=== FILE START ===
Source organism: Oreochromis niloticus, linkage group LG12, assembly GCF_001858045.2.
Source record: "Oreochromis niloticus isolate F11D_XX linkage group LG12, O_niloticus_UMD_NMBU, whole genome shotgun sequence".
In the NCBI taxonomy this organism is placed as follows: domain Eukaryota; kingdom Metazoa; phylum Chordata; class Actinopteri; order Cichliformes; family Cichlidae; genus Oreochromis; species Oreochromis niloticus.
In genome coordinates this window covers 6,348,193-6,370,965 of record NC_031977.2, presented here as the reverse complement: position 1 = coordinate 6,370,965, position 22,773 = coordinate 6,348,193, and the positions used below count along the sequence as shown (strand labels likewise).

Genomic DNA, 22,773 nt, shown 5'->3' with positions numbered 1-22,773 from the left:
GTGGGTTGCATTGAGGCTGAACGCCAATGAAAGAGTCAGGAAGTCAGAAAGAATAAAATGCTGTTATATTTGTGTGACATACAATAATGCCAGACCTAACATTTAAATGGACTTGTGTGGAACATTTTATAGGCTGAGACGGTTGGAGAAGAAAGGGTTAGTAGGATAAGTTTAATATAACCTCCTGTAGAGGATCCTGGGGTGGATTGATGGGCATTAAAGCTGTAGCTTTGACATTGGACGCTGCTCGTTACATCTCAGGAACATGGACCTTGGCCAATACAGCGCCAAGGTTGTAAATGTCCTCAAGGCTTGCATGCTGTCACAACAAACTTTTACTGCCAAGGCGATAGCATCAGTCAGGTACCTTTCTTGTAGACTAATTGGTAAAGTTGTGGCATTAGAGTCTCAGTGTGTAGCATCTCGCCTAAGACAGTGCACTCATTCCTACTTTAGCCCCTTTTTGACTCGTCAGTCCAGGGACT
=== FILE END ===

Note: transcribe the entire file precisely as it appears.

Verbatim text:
Source organism: Oreochromis niloticus, linkage group LG12, assembly GCF_001858045.2.
Source record: "Oreochromis niloticus isolate F11D_XX linkage group LG12, O_niloticus_UMD_NMBU, whole genome shotgun sequence".
In the NCBI taxonomy this organism is placed as follows: domain Eukaryota; kingdom Metazoa; phylum Chordata; class Actinopteri; order Cichliformes; family Cichlidae; genus Oreochromis; species Oreochromis niloticus.
In genome coordinates this window covers 6,348,193-6,370,965 of record NC_031977.2, presented here as the reverse complement: position 1 = coordinate 6,370,965, position 22,773 = coordinate 6,348,193, and the positions used below count along the sequence as shown (strand labels likewise).

Genomic DNA, 22,773 nt, shown 5'->3' with positions numbered 1-22,773 from the left:
GTGGGTTGCATTGAGGCTGAACGCCAATGAAAGAGTCAGGAAGTCAGAAAGAATAAAATGCTGTTATATTTGTGTGACATACAATAATGCCAGACCTAACATTTAAATGGACTTGTGTGGAACATTTTATAGGCTGAGACGGTTGGAGAAGAAAGGGTTAGTAGGATAAGTTTAATATAACCTCCTGTAGAGGATCCTGGGGTGGATTGATGGGCATTAAAGCTGTAGCTTTGACATTGGACGCTGCTCGTTACATCTCAGGAACATGGACCTTGGCCAATACAGCGCCAAGGTTGTAAATGTCCTCAAGGCTTGCATGCTGTCACAACAAACTTTTACTGCCAAGGCGATAGCATCAGTCAGGTACCTTTCTTGTAGACTAATTGGTAAAGTTGTGGCATTAGAGTCTCAGTGTGTAGCATCTCGCCTAAGACAGTGCACTCATTCCTACTTTAGCCCCTTTTTGACTCGTCAGTCCAGGGACT